All Australians deserve a safe, secure home and Labor is tackling the complex challenge of homelessness. Labor aims to halve the rate of homelessness and provide supported accommodation to all rough sleepers who seek it by 2020. To back this commitment, Labor has invested an unprecedented $5 billion into support for homelessness services and programs.
An ambitious target has been set by Labor that by 2025, 40 per cent of all 25-to-34-year-olds will hold a bachelor’s degree or above, and 20 per cent of undergraduate enrolments will be disadvantaged students from low socio-economic backgrounds. The Liberal party has announced no additional funding for schools, only that they will match whatever Labor has done in the past.
Labor has changed 85 laws to remove discrimination against same-sex couples and their children. This means that same-sex relationships are treated in the same way that opposite-sex de facto relationships are for Commonwealth entitlements and programs like taxation, superannuation, social security, health, aged care, veterans’ entitlements, workers’ compensation, employment entitlements, immigration, child support and family law.
If you vote for Liberal on Saturday, this is what you agree with…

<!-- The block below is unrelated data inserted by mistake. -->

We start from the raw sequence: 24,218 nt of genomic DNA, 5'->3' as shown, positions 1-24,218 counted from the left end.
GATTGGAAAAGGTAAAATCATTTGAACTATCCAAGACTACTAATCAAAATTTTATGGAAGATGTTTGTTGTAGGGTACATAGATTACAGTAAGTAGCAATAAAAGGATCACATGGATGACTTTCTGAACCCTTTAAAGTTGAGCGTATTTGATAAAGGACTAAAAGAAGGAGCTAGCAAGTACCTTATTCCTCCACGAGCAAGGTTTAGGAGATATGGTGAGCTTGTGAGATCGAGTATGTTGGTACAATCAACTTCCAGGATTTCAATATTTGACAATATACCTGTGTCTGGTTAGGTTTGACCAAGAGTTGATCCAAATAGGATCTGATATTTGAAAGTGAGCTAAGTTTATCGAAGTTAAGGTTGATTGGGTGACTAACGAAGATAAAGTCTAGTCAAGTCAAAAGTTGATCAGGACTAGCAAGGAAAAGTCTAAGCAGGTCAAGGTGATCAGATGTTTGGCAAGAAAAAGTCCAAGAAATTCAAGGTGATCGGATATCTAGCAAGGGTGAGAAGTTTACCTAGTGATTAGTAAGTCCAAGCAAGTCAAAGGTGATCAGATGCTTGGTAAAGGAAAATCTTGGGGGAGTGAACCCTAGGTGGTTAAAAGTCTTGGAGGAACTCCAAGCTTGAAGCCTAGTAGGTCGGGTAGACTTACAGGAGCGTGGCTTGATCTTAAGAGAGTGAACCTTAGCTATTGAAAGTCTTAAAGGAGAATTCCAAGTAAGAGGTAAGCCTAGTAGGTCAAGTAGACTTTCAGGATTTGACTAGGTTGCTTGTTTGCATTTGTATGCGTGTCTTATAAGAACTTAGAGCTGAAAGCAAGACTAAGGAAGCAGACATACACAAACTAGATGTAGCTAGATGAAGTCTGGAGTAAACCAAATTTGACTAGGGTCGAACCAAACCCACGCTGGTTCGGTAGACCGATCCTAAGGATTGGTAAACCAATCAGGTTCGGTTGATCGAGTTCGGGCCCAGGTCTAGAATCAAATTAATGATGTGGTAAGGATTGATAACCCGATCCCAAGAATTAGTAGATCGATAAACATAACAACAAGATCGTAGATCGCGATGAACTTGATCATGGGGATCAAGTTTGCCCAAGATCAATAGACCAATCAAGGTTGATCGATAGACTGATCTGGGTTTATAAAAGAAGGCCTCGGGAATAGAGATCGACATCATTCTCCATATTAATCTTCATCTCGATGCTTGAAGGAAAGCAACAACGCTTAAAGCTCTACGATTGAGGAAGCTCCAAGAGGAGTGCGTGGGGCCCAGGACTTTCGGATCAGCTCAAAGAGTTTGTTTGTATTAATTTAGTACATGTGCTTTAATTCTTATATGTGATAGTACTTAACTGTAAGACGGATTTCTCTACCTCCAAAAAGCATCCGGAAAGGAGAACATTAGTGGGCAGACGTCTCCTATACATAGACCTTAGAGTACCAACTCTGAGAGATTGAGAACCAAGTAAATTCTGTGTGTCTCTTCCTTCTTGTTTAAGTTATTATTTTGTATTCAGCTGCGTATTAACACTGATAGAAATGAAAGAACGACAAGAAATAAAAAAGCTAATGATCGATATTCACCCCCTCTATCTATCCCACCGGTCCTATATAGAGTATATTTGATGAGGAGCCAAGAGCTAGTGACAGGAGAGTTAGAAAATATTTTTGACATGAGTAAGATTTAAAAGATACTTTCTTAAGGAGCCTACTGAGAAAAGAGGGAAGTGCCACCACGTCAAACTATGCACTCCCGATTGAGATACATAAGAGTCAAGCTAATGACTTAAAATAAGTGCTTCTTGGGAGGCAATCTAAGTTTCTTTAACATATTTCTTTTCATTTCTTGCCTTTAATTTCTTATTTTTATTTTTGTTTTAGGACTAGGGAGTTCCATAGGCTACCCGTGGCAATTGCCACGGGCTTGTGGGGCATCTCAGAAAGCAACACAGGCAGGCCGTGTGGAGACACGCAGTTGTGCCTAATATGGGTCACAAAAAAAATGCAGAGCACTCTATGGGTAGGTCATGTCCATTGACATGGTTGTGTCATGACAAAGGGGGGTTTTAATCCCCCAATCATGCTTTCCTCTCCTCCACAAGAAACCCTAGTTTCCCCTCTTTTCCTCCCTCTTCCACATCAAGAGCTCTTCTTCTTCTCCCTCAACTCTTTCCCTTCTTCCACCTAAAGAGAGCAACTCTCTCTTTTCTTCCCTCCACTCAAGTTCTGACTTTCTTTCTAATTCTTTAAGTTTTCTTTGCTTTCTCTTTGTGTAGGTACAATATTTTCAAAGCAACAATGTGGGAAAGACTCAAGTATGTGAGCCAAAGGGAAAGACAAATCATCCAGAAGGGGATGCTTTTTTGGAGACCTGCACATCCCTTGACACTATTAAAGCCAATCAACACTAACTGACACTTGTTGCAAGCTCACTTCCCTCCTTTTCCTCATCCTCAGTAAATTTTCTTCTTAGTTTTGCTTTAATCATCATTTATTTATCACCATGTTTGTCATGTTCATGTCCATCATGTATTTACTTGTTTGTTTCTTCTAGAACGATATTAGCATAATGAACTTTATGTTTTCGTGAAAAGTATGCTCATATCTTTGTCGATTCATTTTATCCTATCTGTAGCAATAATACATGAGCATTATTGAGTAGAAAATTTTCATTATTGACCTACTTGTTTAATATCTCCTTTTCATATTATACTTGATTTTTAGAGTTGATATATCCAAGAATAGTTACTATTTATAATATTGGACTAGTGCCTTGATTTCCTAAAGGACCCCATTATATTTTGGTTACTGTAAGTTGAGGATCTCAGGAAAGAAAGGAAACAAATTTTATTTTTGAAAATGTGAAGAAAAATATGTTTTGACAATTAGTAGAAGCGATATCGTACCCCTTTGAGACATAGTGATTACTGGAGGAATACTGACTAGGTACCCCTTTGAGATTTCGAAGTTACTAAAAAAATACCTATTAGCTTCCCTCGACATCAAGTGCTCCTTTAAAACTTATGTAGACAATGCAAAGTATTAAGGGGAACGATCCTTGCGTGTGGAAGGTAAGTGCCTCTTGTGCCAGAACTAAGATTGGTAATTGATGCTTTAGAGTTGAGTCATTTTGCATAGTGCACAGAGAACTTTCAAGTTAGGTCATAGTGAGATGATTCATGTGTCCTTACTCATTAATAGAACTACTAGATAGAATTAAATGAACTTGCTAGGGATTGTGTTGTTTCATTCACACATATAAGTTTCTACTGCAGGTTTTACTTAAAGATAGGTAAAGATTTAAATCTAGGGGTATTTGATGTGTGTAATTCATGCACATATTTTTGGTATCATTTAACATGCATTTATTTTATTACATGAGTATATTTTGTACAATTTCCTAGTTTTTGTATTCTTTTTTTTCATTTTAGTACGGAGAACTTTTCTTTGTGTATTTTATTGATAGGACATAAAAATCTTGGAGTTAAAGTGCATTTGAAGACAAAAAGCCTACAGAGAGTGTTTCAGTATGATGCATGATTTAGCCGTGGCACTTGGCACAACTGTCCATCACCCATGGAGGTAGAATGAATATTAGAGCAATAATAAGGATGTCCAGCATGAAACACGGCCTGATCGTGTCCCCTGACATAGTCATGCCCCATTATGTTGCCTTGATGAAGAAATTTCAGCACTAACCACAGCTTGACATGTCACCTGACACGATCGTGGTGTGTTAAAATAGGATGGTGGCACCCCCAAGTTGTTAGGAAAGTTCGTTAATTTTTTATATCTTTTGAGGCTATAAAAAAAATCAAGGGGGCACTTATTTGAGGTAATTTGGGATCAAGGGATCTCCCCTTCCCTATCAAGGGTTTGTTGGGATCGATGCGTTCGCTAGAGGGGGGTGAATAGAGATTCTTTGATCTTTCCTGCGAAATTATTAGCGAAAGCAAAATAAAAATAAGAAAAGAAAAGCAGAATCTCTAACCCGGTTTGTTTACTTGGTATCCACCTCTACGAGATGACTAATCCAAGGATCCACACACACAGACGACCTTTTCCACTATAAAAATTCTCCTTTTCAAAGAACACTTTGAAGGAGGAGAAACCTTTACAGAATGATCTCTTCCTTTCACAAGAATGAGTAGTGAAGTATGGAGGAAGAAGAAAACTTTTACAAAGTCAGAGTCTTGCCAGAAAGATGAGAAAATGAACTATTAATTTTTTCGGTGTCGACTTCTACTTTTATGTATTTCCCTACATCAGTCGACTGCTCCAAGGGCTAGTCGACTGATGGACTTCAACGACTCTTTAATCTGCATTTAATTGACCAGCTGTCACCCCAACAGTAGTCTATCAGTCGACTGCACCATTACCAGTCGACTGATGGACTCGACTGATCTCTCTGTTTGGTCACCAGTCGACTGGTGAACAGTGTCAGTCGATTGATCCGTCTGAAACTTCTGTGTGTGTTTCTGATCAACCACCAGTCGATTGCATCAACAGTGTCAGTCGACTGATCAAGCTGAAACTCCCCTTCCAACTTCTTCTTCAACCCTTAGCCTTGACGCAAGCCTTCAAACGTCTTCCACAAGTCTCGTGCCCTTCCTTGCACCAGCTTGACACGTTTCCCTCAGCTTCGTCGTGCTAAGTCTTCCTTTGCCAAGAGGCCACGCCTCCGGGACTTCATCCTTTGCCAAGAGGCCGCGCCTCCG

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The Coalition will deliver a genuine paid parental leave scheme to give mothers six months leave based on their actual wage. With the costings announced yesterday, they have announced to abolish the mining and carbon tax in order to fund this scheme. The Labor government only has 18 weeks (4 months – 2 weeks) but eligible dads and same-sex partners can receive an additional two weeks’ of government paid leave at the minimum wage to spend time more time at home with their partner and baby.
Young Australians aged 18 to 30 who have been unemployed for 12 months or more and are on Youth Allowance or Newstart Allowance will receive a $2500 Job Commitment Bonus if they find work and retain that position for more than 12 months. A further Job Commitment Bonus of $4000 will be given to the same job-seeker if they remain in a job for more than 24 months.
The Coalition will cut the company tax rate by 1.5 per cent from 1 July 2015.
The Coalition will appoint a senior Commonwealth official as the Children’s e-Safety Commissioner. The Children’s e-Safety Commissioner will be supported by relevant resources re-allocated from existing locations within the public service. This may be a good thing in terms of investing time and money into the protection of children online.
The Coalition will cut $4.5 billion in foreign aid should they win the election on Saturday.
If you vote for Greens on Saturday, this is what you agree with…